"'Life' in this 'society' being, at best, an utter bore and no aspect of 'society' being at all relevant to women, there remains to civic-minded, responsible, thrill-seeking females only to overthrow the government, eliminate the money system, institute complete automation and eliminate the male sex." - Valerie Solanas.
Professor Breanne Fahs is a revolutionary. She teaches Women's and Gender Studies at Arizona State University. Recently, she decided to give extra credit to her female students for "defying social norms" by refusing to shave their armpits. In the name of equality, she also gave her male students an opportunity to earn extra credit by shaving their entire bodies from the neck down. It's another feminist intellectual breakthrough. Higher education will never be the same.
ASU student Jaqueline Gonzalez participated in the extra credit exercise and said the experience allowed her to start on a path of activism. Gonzalez was quoted (by Lauren Clark over at CampusReform.org) as saying “The experience helped me better understand how pervasive gendered socialization is in our culture. Furthermore, by doing this kind of activist project I was no longer an armchair activist theorizing in the classroom.”
Gonzalez also added that “So much is learned by actually taking part in the theory or idea we learn in the classroom, and we could benefit from this type of pedagogy being taken up by similar classes.” You could almost say that the line between armchair theory and armpit activism is razor thin.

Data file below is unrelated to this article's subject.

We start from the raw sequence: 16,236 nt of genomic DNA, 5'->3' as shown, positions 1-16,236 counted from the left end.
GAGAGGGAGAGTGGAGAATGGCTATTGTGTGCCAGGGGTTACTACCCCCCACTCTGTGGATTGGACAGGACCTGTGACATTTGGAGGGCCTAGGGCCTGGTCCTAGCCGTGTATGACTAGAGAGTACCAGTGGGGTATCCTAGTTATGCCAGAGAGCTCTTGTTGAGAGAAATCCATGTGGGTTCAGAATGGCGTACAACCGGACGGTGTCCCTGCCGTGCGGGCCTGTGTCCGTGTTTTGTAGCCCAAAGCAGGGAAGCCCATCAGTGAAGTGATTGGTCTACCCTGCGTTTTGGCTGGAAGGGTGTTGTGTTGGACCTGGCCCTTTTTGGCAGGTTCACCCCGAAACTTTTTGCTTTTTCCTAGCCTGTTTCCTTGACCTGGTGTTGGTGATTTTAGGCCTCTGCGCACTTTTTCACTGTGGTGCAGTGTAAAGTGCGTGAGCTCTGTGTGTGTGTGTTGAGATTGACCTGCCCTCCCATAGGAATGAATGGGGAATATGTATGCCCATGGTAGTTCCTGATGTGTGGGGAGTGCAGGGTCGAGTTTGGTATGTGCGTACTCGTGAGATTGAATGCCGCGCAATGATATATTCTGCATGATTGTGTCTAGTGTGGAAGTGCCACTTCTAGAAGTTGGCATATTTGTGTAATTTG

Ms. Gonzales has a bright future ahead of her, indeed. If she studies hard, she can become just like her teacher, Breanne Fahs. According to her own website, Professor Fahs specializes in "studying women's sexuality, critical embodiment studies, radical feminism, and political activism." She holds a B.A. in women's studies/gender studies and psychology from Occidental College and a Ph.D. in women's studies and clinical psychology from the University of Michigan.
Fahs has published widely in feminist journals and has authored several books including Performing Sex and The Moral Panics of Sexuality. But her most interesting work to date is about Valerie Solanas a controversial advocate of gender-based violence and the would-be assassin of Andy Warhol.